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John Petro

A New Dawn in Sunset Park?

This week, the New York Times ran a piece on the massive, but vacant, Federal Building No. 2 in Sunset Park. The building itself is a symbol of both the challenges and the opportunities that the waterfront district know as Industry City poses for both Sunset Park and the city as a whole.

Writing for the Times, Jonathan Sederstorm reports:

At 1.1 million square feet, the 94-year-old edifice in Sunset Park, commonly referred to as Federal Building No. 2, has one of the largest floor plates in the borough and may be the largest vacant structure for sale in the city. The city’s Economic Development Corporation is marketing it for the federal government, with the goal of filling it with light manufacturing operations.

If that goal is fulfilled, it could spark a rebirth of Sunset Park’s rich industrial legacy. It would mean jobs for the neighborhood’s predominantly Hispanic population—critically, industrial jobs, which tend to pay higher wages than the retail and services jobs that are making up an increasingly larger portion of the city’s job market. The city’s Economic Development Corporation believes that Industry City has the potential to add up to 11,000 new jobs and to contribute to “the diversification of the New York City economy.”

But first significant challenges must be overcome. In order for Federal Building No. 2 to house light manufacturing jobs (think food preparation, specialty furniture manufacturing, and skilled crafts as well as design, film and media, and hi-tech product development), a significant amount of money must first be invested in the building to adapt it to modern needs and uses.

Currently, the city is looking for a buyer for the building. But ideally the city should replicate the successful model of the Brooklyn Navy Yard, where a non-profit corporation manages the property under a contract with the city, which owns the property. The Brooklyn Navy Yard Development Corporation is responsible for leasing space, developing, and modernizing the Navy Yard. This model has been highly successful. Over 5,000 workers are employed at the Navy Yard and space is highly in demand--over 100 companies are currently on a waiting list to get in the Yard.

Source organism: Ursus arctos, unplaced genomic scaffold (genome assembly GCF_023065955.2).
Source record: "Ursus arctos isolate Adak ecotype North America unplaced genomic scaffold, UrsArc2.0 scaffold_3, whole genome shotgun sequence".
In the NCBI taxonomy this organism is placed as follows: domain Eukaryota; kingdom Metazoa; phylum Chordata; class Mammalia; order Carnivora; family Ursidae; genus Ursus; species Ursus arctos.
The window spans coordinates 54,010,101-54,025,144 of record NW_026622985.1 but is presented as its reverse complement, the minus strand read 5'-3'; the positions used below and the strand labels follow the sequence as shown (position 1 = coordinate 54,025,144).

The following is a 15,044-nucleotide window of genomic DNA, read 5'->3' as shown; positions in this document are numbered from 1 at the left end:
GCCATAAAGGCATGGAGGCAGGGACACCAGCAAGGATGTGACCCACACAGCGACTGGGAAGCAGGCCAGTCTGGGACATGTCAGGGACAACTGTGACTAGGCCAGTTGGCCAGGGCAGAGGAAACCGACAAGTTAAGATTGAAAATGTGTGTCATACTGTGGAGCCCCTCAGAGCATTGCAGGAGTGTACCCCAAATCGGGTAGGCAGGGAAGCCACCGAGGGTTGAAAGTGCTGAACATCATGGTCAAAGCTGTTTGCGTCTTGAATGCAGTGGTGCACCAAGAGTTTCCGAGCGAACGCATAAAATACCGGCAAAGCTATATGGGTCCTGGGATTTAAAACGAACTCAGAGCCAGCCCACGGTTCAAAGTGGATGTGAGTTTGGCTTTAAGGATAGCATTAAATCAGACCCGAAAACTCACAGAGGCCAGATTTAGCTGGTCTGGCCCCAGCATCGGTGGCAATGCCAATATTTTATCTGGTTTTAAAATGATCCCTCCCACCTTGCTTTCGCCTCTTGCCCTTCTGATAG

Like Federal Building No. 2, in order to achieve its full potential, Sunset Park is in need of new infrastructure investments and modernization of existing infrastructure. Luckily, the city’s Economic Development Corporation has a plan. The plan focuses on four goals: maximize the efficient movement of goods through improvements in rail and roadways, protect and grow industrial employment, promote green practices, and balance neighborhood needs for open space and waterfront access.

It is encouraging to see the city invest in a new industrial future. But are these plans ambitious enough? Are the plans adequate to mitigate the environmental hazards in the neighborhood, such as the traffic-choked Gowanus Expressway, the sludge treatment plant, and power plants that harm the quality of life for neighborhood residents? And what about plans for a Cross-Harbor rail tunnel to transport cargo between Brooklyn and New Jersey and points to the west?

City investments are already coming to the neighborhood. The city just recently announced that it will take over the plan to construct the Brooklyn Waterfront Greenway, a 14-mile off-street path with connections to major parks and open spaces.

It will take aggressive implementation of the city's plan in order for it to be truly successful. But the economic and environmental benefits would be a boon not just for Sunset Park, but for the city as a whole.

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Posted at 2:52 PM, Apr 02, 2010 in Urban Affairs
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